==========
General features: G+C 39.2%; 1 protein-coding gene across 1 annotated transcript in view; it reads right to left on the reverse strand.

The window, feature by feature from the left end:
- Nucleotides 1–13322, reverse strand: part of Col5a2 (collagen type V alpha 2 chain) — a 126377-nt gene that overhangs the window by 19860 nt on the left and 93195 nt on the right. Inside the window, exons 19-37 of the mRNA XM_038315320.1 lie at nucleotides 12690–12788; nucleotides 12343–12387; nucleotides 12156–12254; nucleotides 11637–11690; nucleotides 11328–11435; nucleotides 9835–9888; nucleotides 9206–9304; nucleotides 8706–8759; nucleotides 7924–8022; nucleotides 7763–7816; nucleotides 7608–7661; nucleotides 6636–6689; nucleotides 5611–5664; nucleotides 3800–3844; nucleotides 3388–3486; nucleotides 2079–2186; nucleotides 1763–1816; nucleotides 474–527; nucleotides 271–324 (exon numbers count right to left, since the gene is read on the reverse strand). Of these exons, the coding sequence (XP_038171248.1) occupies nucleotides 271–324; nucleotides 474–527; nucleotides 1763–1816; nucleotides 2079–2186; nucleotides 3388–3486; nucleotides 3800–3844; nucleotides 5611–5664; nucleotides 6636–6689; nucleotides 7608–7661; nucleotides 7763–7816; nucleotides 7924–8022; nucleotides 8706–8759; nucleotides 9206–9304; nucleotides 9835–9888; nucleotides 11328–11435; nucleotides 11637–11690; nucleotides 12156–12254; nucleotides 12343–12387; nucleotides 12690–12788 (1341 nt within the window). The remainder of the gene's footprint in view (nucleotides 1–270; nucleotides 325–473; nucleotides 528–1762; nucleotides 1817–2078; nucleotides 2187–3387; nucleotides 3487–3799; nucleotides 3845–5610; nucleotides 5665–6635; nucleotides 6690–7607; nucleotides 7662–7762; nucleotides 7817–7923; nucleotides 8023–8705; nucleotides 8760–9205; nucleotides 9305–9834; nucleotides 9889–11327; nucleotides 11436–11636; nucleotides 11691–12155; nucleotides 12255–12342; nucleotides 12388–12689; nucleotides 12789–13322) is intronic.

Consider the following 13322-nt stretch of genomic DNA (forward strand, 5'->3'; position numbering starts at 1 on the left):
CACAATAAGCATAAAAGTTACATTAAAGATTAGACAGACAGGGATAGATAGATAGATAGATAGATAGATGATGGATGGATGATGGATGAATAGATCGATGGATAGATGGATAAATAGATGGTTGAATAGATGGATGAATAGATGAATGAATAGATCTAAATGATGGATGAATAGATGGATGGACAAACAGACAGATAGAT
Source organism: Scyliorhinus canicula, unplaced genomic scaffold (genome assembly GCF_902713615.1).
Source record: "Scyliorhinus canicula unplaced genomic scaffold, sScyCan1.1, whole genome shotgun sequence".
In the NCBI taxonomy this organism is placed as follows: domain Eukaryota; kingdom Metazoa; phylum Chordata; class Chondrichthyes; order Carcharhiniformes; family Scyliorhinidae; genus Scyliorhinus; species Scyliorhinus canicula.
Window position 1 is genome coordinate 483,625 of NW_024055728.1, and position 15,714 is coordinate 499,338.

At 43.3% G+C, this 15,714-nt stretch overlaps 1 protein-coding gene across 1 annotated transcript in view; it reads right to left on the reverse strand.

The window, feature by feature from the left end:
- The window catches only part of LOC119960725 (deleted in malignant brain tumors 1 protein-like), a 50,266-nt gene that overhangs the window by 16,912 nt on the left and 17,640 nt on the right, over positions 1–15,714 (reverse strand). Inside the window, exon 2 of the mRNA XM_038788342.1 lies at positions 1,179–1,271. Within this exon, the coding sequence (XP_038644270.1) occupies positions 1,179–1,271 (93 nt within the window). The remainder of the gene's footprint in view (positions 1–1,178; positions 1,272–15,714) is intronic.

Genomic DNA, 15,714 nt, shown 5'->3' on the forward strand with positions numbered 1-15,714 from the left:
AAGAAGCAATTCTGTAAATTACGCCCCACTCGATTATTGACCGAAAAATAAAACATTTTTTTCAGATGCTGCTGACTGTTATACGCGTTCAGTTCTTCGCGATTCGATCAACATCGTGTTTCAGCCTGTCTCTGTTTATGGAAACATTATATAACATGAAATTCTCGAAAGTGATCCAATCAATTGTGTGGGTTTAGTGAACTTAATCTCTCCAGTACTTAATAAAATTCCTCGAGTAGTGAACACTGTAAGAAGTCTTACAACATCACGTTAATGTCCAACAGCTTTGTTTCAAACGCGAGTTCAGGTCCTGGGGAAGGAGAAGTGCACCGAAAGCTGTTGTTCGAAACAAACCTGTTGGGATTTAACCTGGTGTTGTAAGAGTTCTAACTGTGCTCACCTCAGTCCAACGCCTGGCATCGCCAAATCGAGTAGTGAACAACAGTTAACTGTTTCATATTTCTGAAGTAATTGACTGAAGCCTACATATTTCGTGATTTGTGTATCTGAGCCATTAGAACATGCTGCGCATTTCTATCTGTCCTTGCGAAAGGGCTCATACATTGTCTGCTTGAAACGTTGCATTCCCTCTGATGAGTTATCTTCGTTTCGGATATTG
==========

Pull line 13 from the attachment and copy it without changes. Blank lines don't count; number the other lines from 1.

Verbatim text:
Genomic DNA, 15,714 nt, shown 5'->3' on the forward strand with positions numbered 1-15,714 from the left: